Quote:
You must've cornered the Moro sword market there.

lol, not hardly. just don't have too many rivals ;)

jwkiernan 24th November 2013 05:08 AM

Beautiful kris Ron! Thanks for sharing! A piece I need to add to my collection one day...the elusive twist core...great piece! Congrats!

All my best,

John

Sajen 24th November 2013 10:14 AM

Hello Ron,

can only repeat what John have written before. Is it possible that the edges are regrind from a former owner?

Regards,

Detlef

Ferguson 24th November 2013 10:40 AM

That's a stunning piece. Congratulations!
Steve

Rick 24th November 2013 04:10 PM

Twist Cores
 
1 Attachment(s)
What the heck is going on here :confused: ???
Is this a 4 twist ? :confused:

T. Koch 24th November 2013 06:45 PM

Wow, what a beauty, Ron! Beautiful twistcore blade, but I'm particularly in love with the "greneng" and "kambang kacang" (sorry, don't know what the Moro's called them). Congratulations and thanks for sharing!

Rick.... the... same to yours! :D

You are two lucky dudes! :)


All the best, - Thor

Spunjer 24th November 2013 07:28 PM

thanks all!

the twistcore on your kris is just unreal, Rick! it does appear to have quadruple twisties and what makes it so amazing is how the two inside twistcores was made to look like the incised arrow found on most krises. pretty slick!

Quote:
can only repeat what John have written before. Is it possible that the edges are regrind from a former owner?


hello Detlef, which edges are you referring to?

Thor, i wholeheartedly agree. the incisions are very crisp indeed. this particular piece has been taken cared off all these years.

Sajen 24th November 2013 07:53 PM

Quote:
Originally Posted by Spunjer
hello Detlef, which edges are you referring to?


Hello Ron,

all plain areas of the blade look like fresh polished and the edges look very sharp and the engravings near the tip of the blade which look a little bit sanded down let me ask this question. Don't understand me wrong, when it was done, it is very professional done.

Regards,

Detlef

CharlesS 24th November 2013 09:04 PM

Another awesome piece Spunjer. Thanks for sharing!

Spunjer 25th November 2013 05:29 AM

2 Attachment(s)
Quote:
Originally Posted by Sajen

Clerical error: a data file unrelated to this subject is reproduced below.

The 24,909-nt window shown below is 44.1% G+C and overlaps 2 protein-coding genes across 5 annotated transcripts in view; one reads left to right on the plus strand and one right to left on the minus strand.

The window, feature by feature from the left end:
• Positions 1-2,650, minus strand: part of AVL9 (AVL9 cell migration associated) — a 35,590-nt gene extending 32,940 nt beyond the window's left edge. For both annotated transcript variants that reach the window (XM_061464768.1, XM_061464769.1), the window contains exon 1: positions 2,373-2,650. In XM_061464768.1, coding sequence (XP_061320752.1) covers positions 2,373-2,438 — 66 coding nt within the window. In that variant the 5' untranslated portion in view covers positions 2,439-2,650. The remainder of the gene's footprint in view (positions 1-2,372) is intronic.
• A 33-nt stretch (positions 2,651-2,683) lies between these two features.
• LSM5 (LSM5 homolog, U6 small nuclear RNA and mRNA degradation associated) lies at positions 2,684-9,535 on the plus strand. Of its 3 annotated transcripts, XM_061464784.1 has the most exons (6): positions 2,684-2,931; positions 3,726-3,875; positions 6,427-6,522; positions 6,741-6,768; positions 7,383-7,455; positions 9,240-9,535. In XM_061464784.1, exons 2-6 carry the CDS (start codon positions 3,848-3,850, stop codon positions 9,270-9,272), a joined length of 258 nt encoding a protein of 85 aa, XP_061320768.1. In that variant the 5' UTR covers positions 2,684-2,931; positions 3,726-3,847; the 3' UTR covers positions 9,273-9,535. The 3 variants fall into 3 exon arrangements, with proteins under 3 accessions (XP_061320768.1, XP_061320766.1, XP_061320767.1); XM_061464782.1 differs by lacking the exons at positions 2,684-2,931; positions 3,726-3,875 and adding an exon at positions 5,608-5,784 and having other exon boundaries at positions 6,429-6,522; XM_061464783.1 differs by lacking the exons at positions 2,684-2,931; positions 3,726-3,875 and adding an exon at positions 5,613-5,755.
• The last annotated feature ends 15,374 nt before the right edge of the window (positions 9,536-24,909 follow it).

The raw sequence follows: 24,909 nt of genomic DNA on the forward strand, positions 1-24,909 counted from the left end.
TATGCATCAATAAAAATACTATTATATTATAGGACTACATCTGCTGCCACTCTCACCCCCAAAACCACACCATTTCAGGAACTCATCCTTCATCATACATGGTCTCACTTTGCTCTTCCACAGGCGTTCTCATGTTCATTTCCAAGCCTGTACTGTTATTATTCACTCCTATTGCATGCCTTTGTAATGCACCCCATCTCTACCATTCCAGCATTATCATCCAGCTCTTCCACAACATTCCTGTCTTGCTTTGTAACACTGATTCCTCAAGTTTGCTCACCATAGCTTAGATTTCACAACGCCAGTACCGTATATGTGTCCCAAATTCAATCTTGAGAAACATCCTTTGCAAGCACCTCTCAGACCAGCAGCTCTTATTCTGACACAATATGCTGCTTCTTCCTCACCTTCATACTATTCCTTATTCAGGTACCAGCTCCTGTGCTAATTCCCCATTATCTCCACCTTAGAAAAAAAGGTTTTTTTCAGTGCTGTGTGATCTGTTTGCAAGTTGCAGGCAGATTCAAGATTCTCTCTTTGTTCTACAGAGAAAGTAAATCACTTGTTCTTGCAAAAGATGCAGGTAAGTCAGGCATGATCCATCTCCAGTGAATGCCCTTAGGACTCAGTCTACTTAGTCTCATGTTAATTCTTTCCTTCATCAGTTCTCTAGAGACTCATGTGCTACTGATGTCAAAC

Hello Ron,

all plain areas of the blade look like fresh polished and the edges look very sharp and the engravings near the tip of the blade which look a little bit sanded down let me ask this question. Don't understand me wrong, when it was done, it is very professional done.

Regards,

Detlef


oh ok, i see what you're saying, Detlef.
the fine scratches that you're seeing are most likely done by the original owner. if you notice, the color of the metal is uniform throughout, even the ones that's on the higher points (ridges) in the triangular incision, the "armpit" (were the baka-baka's narrowest part would normally clamps on the blade), and also around where the tang starts. That would tell me the grinding was done a long time ago, perhaps to sharpened the edges. it appears that the whole blade has aged uniformly. had the sharpening of the edges and point been done at a different time frame, the metal where it was grounded would be of a different shade, even if it was etched after. just for the sake of argument, say, it was indeed sharpened recently, it would be redundant, and not to mention a heck of a task to make everything look uniform, reapply those black patina in the recesses of the center panel, and then just leave the fine scratch marks.
i see your point on the naga okir looking worn out. i'm attaching a couple photos comparing this particular kris with another that has the same fine scratch markings. notice that the naga okir on the other one is pretty worn out as well.
hope this explains it...